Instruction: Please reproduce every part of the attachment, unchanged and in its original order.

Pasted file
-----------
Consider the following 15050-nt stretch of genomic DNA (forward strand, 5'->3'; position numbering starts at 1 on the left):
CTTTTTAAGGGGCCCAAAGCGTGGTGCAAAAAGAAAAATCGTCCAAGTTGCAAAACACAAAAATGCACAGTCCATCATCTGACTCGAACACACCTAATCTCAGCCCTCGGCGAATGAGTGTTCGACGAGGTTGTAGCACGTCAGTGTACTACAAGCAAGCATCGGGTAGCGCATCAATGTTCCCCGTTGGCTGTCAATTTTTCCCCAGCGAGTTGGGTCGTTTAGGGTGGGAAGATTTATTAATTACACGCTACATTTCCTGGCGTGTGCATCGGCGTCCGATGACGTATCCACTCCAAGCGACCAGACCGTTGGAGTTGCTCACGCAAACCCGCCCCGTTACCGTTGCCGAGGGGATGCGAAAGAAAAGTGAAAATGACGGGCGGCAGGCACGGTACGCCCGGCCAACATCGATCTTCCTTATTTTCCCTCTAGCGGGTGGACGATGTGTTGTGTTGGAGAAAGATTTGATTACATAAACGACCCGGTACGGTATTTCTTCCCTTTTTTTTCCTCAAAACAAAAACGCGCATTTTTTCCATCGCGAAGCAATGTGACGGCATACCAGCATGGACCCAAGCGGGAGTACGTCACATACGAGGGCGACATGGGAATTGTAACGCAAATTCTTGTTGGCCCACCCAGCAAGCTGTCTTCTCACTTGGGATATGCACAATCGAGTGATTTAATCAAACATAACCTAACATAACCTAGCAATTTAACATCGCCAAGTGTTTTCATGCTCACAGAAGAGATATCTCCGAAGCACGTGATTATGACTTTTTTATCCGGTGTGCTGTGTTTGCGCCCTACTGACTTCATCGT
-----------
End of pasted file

Consider the following 15050-nt stretch of genomic DNA (forward strand, 5'->3'; position numbering starts at 1 on the left):
CTTTTTAAGGGGCCCAAAGCGTGGTGCAAAAAGAAAAATCGTCCAAGTTGCAAAACACAAAAATGCACAGTCCATCATCTGACTCGAACACACCTAATCTCAGCCCTCGGCGAATGAGTGTTCGACGAGGTTGTAGCACGTCAGTGTACTACAAGCAAGCATCGGGTAGCGCATCAATGTTCCCCGTTGGCTGTCAATTTTTCCCCAGCGAGTTGGGTCGTTTAGGGTGGGAAGATTTATTAATTACACGCTACATTTCCTGGCGTGTGCATCGGCGTCCGATGACGTATCCACTCCAAGCGACCAGACCGTTGGAGTTGCTCACGCAAACCCGCCCCGTTACCGTTGCCGAGGGGATGCGAAAGAAAAGTGAAAATGACGGGCGGCAGGCACGGTACGCCCGGCCAACATCGATCTTCCTTATTTTCCCTCTAGCGGGTGGACGATGTGTTGTGTTGGAGAAAGATTTGATTACATAAACGACCCGGTACGGTATTTCTTCCCTTTTTTTTCCTCAAAACAAAAACGCGCATTTTTTCCATCGCGAAGCAATGTGACGGCATACCAGCATGGACCCAAGCGGGAGTACGTCACATACGAGGGCGACATGGGAATTGTAACGCAAATTCTTGTTGGCCCACCCAGCAAGCTGTCTTCTCACTTGGGATATGCACAATCGAGTGATTTAATCAAACATAACCTAACATAACCTAGCAATTTAACATCGCCAAGTGTTTTCATGCTCACAGAAGAGATATCTCCGAAGCACGTGATTATGACTTTTTTATCCGGTGTGCTGTGTTTGCGCCCTACTGACTTCATCGT